What does it mean to "engage questions in [craft] work that interest the world of art and craft" though? That is truly the issue, I believe, and perhaps the clearest distinction between those who can be called serious craftspeople and those who may simply enjoy keeping their hands busy while they watch TV.
Not that there's anything wrong with that! Lest you think I am an anti-hobbyist snob, let me point out that the bed quilt I am currently making is reserved for stitching on in front of the TV. While I designed it myself (not in front of the TV!), I have adapted the motifs from other sources (Turkish tiles), and it follows all the rules of a conventional quilt: made to be used on a bed, comprised of three layers stitched together, made of commercially produced printed cottons and constructed by conventional applique and piecing. It is not innovative; there is nothing at all about it that would "interest the world of art and craft" but this project offers pleasure in the making, personal meaning and utility for me. And for this project, that is enough.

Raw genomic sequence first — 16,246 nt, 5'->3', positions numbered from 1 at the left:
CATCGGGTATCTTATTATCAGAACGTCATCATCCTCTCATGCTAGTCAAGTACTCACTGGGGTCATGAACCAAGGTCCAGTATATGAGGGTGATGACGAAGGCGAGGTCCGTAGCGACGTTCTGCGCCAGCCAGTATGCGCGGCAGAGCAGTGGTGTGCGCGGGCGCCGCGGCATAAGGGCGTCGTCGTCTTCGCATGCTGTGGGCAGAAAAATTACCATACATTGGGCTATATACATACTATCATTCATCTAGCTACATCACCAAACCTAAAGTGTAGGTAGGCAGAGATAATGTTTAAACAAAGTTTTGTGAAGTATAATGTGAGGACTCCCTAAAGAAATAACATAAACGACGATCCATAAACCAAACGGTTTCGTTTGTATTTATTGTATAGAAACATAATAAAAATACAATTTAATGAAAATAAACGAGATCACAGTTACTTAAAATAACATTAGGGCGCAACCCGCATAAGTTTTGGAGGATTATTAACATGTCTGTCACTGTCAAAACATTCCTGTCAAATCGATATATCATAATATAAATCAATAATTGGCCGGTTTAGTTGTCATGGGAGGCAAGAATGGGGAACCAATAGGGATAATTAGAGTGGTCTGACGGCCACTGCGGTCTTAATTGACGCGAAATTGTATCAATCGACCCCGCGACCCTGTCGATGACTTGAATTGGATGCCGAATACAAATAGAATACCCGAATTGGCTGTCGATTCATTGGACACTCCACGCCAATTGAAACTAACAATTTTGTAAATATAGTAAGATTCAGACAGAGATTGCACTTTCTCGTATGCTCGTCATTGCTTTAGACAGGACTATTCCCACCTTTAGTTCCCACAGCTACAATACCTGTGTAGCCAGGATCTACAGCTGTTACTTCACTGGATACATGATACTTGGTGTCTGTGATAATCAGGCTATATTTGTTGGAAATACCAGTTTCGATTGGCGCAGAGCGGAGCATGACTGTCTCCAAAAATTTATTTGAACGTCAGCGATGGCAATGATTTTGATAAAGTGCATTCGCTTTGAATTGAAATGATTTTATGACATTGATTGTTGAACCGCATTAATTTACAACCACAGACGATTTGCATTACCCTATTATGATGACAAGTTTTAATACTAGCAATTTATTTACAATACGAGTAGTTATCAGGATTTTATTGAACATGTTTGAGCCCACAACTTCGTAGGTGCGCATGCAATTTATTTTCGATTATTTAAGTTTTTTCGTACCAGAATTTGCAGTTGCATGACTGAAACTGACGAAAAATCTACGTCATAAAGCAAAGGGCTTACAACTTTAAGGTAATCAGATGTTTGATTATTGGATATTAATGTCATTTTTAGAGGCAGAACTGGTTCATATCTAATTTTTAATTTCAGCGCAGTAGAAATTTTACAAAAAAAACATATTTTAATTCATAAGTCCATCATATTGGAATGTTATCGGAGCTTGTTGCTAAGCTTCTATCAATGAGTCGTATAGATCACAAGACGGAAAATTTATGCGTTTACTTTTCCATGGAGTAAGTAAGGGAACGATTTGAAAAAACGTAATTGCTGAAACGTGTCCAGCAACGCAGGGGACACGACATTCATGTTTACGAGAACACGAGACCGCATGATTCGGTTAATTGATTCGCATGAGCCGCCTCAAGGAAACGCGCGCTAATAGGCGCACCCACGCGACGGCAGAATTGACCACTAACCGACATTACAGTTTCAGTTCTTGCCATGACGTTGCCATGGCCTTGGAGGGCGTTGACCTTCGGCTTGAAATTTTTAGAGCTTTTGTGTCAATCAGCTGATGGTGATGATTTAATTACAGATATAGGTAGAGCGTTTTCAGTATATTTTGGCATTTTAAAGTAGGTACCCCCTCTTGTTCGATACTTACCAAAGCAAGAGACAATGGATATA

|sketch for Iznik tile-inspired bed quilt|
When I weave scarves, shawls and wraps for sale, I am thinking not of my own favorite colors, but of colors that are current, popular, and versatile with most women's wardrobes. I am thinking of designs that women of varied body shapes and sizes can wear in daily life. I am thinking of how my pieces can be unique, special luxury items that are nonetheless affordable. I am thinking of what I can accomplish on my loom, with my skills, using materials that I can easily obtain. But this work still does not "engage questions that interest the world of art and craft," because it is responding to what is rather than what could be. It is essentially practical, traditional and market-based.
|tencel infinity wrap|
|Chemical Crows, Skirt, Collar, January 2008; Ribs of children's umbrella, industrial boat filament yarns, cow leather, and metal eyelets. Image courtesy of High Museum website.|
In my own studio, I do attempt to engage questions of interest to the wider world of art and craft when I design and weave tapestry. I am attempting to make it new, not by innovations in tapestry technique or materials (yet), but by exploring very old themes and subject matter in a contemporary context. One question I am engaging is "Can anything meaningful to contemporary viewers possibly be said about the Virgin Mary in the medium of tapestry?" It is too soon to say. For me now, the attempt is utterly absorbing.
The important thing, I think, is to be aware of what you are about, what your intentions are, when you engage in making. Whether you consider yourself a hobbyist or a professional, what questions are you engaging? Do you see yourself moving fluidly between categories, or firmly in one camp or the other? How is your approach to your work influenced by how you define yourself? Deep questions! Feel free to share in the comments below.